Bulgaria, April 7, 2006

Dear Everybody,

April Fool’s Day found me starting a two-month trip to Bulgaria and Romania. I flew into Sofia on April 1st and have found it ‘back in time.’ While it’s fairly run down and unkempt, it’s also fairly quiet and laid-back. It has a good measure of museums, old churches, a mosque and a synagogue which have been pleasant to visit. I’m surprised that many people speak English—they’re all surprised that I’m American; apparently not many Americans visit here. The weather has been sunny and warm (60 degrees) and so sidewalk cafes proliferate.

 

 

 

 

 

 

 

The Archeological Museum was great—lots of gold, bronze, silver and pottery artifacts from the 6th to 1st centuries BC from all over this region. Earlier statues of ‘cave bears’ evoke the Jean Auel books (“Clan of the Cavebears”)—she really did her research.

The churches follow the Russian style with an iconostasis that separates the congregation from the priest and the holy icons. One of the local churches had been converted in the middle ages from a 3rd century BC Roman rotunda—the church of Saint George. Yes, the Romans were here, too.

Bulgarians employ the Cyrillic alphabet so signs are difficult to read. Unfortunately my Lonely Planet guidebook does not give many of the Cyrillic versions of street names or places so if I really want to know I have to translate letter by letter from the back of the book. For example, restaurant is PECTOPAHT (RESTORANT).

 

 

 

 

 

 

 

 

 

Peter, a young man from Sofia emailed me saying he had seen my post about my journey on the Lonely Planet Thorn Tree and would be glad to answer any questions that I might have. We met in a coffee shop and he helped me plan my next day’s outing to take a minibus to a suburb of Sofia. I visited the Boyana church that has medieval murals that are on the UNESCO World Heritage Site list.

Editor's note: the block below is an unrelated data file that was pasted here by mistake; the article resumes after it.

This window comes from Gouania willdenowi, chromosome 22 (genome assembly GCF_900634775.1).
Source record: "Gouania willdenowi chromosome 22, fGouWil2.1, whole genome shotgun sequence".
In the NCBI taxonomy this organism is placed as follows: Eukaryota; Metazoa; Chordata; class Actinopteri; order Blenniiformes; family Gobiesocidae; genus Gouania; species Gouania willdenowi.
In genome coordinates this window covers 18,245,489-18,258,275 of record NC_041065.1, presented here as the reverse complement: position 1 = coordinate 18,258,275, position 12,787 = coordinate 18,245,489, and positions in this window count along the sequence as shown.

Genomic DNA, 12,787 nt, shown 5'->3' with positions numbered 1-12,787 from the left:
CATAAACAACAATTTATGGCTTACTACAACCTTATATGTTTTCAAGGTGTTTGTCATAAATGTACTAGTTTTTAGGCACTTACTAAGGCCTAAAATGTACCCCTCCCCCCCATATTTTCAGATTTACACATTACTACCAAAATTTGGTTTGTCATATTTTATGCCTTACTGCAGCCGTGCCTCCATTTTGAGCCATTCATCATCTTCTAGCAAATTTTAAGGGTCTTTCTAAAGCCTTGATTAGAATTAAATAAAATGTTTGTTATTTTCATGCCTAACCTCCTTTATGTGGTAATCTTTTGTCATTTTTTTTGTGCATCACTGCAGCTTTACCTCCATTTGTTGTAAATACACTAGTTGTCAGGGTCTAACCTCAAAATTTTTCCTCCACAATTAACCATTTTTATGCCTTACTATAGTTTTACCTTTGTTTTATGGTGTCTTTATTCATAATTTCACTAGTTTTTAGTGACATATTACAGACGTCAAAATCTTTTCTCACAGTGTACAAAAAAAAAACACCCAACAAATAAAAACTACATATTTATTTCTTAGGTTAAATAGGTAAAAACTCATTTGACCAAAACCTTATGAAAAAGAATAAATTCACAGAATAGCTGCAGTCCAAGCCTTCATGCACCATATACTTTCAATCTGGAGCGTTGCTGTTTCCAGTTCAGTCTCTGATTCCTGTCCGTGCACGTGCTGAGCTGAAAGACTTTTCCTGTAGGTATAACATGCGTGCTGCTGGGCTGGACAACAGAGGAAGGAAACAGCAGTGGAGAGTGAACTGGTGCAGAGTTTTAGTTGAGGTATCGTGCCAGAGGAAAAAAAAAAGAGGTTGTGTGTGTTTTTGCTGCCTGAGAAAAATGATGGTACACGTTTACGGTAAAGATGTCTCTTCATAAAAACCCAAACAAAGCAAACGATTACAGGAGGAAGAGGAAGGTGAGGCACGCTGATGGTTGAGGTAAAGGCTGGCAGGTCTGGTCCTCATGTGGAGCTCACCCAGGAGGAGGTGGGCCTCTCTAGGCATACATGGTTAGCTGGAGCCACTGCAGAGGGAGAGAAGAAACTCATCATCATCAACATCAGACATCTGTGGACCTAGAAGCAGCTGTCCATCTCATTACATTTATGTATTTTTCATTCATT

My small Sofia hotel was quite interesting. It was recommended by my Lonely Planet Guidebook but apparently in the off season (or shoulder season) they augment their ‘regular’ trade with—-??? All I know is that there were comings and goings at all hours with people taking showers in the communal bathroom all night! So it goes.

Tuesday I discovered that my adapter for my battery charger for my digital camera didn’t fit into the electrical outlets here. The hotel desk clerk took me across the street to a shop that sold adapters that did fit! What a stroke of luck. I forgave the hotel any misdeeds!

Wednesday morning I set out early to get a bus to Rila Monastery about 80 miles from Sofia. I discovered that I had to cross a busy street to get to the bus station. There was an underground passage that was completely dark but I could see the light at the end of the tunnel and the stairs leading up, but not the tunnel itself. Since it was kind of spooky, I hurried across in the dark toward the stairs. Well, midway, there apparently were three steps down that I couldn’t see. I walked off into air and my backpack, my daypack and I came crashing down like a ton of bricks! I decided nothing was broken, but I could barely walk. I got to the bus station and realized that I had twisted my left ankle, not too badly, but I had sprained my right ankle very badly.

I thought maybe things would improve so I went ahead with my trip to the Monastery(!) taking two buses. Luckily a Good Samaritan named Luci got on the bus with me and she could speak English. She is a Physical Education teacher, and helped me with my pack.

The Rila monastery was thrilling, as much as anything could thrill me being in terrible pain.I got a room there in the Monastery on the 4th floor with the bathrooms WAY down the hall.

 

 

 

 

 

 

 

 

 

 

 

 

 

The setting was splendid with the snowcapped Rila Mountain as a backdrop to the colorfully decorated and muraled Monastery. The church was brilliant with not a square inch that didn’t have some decoration.

 

 

 

 

 

 

 

I mainly spent the time in bed, trying to pull myself together. But overnight I decided that it was no fun if I couldn’t walk without terrible pain. So the next morning I took two buses back to Sofia. I am holed up in the fancy Sheraton Hotel pampering myself for five days until I could get my flight home. So I will be home on Tuesday, April 11th and hope that my ankle doesn’t take too many weeks to heal. You know, I had a small flashlight with me which obviously I should have pulled out and used to light the tunnel, but since it was dark and spooky, I didn’t take the time. Let that be a lesson to me and all of you!

Carol

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One Response to Bulgaria, April 7, 2006

  1. Sandy Behrens says:

    Sorry your trip was cut short . . . but I did enjoy your report and your photos. Glad you had no lasting damage and were back on the road fairly quickly. I always enjoy reading your trip reports on Lonely Planet.

    Sandy (in Denton)

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